28 Dec 2020 • Articles
In ordinary speech, people sometimes talk about an epiphany when they have had a 'light bulb moment', a sudden realisation or new understanding of something which is especially helpful or important.
The Church's season of Epiphany is all of this and much more.It is the celebration of the first ways in which Jesus was revealed to the world beyond Bethlehem, and of how the first witnesses of these events recognised the glory of Jesus, growing in realisation and understanding of his importance and mission.
The first day of the season of Epiphany is on Wednesday 6thJanuary.On this Feast Day we celebrate the Kings or Wise Men, the Magi from the East, making their faithful journey to find Jesus, then returning joyfully to their own countries to spread the good news of his birth.They had travelled a long way from their first glimpse of the comet or bright star which inspired their belief that the great leader they longed for had been born, so it is possible that they arrived in Israel as much as two years after the first Christmas.The modern film industry would probably present the Epiphany as a sequel to Christmas, and would rightly look for further sequels, too.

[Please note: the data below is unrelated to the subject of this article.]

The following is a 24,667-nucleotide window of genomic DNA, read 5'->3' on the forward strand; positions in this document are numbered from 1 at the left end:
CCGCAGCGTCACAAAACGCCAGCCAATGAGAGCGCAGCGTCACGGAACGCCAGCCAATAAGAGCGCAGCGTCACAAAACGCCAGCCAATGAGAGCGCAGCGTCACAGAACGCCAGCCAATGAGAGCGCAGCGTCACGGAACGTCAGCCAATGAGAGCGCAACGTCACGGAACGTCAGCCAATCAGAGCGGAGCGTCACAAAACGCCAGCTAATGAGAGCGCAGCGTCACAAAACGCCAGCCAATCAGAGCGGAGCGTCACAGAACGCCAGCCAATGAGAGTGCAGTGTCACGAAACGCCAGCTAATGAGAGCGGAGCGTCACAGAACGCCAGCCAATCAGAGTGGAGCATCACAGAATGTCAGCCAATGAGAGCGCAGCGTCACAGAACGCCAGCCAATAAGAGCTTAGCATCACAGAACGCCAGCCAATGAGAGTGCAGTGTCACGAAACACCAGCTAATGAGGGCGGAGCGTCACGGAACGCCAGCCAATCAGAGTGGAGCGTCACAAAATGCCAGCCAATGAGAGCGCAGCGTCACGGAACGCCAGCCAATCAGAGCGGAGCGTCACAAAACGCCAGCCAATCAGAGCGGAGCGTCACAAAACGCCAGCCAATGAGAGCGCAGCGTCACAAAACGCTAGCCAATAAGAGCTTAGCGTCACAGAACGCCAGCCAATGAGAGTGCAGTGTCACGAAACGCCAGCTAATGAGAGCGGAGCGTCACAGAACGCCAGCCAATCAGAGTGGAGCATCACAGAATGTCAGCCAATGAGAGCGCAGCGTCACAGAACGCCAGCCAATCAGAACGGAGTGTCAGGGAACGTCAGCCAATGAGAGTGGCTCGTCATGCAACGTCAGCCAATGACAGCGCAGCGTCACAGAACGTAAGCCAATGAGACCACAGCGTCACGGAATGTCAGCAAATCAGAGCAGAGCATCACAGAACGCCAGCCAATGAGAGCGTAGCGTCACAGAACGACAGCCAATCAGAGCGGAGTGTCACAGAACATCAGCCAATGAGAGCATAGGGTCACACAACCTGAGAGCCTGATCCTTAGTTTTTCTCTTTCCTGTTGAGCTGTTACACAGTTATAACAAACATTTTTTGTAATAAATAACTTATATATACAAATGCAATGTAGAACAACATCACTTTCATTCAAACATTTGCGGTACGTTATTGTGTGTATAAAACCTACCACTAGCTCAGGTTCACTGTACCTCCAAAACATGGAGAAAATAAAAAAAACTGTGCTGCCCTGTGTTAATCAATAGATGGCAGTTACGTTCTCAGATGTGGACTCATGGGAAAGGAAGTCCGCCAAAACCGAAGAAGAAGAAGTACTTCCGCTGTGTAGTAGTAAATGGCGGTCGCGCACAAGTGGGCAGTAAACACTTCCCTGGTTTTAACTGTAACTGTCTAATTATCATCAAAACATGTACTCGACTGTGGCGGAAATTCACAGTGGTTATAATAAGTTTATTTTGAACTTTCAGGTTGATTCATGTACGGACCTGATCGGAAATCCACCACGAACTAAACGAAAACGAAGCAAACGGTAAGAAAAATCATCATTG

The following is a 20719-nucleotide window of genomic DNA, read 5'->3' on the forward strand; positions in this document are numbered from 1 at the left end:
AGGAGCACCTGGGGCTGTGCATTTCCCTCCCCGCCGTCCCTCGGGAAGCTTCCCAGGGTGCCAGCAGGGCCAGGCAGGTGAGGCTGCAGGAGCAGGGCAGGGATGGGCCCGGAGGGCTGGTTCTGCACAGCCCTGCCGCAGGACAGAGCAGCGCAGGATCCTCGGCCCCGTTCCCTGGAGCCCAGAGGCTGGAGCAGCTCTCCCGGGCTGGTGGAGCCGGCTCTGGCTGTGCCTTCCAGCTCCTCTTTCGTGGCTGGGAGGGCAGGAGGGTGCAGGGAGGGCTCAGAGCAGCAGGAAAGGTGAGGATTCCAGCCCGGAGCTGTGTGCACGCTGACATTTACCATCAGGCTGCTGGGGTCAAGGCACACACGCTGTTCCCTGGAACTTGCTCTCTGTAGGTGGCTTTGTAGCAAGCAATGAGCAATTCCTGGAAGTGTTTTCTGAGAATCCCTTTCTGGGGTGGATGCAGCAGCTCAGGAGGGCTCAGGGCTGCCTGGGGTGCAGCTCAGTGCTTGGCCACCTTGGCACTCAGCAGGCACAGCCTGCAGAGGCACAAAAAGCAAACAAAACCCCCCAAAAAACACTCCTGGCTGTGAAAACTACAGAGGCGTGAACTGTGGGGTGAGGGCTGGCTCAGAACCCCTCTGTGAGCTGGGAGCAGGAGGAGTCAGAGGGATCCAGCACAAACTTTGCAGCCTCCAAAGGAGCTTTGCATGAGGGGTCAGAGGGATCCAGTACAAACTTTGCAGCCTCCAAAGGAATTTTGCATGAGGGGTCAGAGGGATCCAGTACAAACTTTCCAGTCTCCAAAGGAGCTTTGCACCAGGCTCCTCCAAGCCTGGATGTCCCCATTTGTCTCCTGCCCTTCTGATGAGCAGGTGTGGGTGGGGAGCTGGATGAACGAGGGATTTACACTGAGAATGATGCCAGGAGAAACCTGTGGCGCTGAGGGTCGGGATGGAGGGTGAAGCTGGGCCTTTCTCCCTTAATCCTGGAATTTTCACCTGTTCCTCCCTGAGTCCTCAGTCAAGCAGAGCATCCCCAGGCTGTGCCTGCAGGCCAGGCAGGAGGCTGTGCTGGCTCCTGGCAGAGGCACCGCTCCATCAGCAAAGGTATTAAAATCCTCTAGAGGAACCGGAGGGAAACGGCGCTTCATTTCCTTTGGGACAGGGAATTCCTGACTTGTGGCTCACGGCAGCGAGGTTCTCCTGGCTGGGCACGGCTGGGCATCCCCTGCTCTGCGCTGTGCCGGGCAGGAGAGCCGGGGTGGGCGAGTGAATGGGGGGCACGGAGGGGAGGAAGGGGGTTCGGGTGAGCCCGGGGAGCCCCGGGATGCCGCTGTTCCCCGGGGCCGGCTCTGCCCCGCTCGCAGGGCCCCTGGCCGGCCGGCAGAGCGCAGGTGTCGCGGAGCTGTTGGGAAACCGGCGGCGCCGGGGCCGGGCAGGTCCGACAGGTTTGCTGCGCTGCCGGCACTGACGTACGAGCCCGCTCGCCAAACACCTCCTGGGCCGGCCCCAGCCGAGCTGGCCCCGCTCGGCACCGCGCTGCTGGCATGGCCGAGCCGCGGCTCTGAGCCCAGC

The next episode in the story of Christ's Epiphany is the baptism of Jesus as a young man, told to us at the beginning of St. Mark's Gospel, with our Lord's experience of being anointed with the Holy Spirit and proclaimed by God, his Father.Then we learn of Jesus calling the first disciples to join his mission, and the first manifestation of our Lord's power in the changing of the water into wine at Cana.So many amazing events, fitting into God's pattern and purpose, through his grace.
As you fill in your diary for the new year, do notice the Church's seasons, celebrations and events, and the promise of new hope and fulfilment which they give.
May the light of Jesus Christ bless you and shine in your life,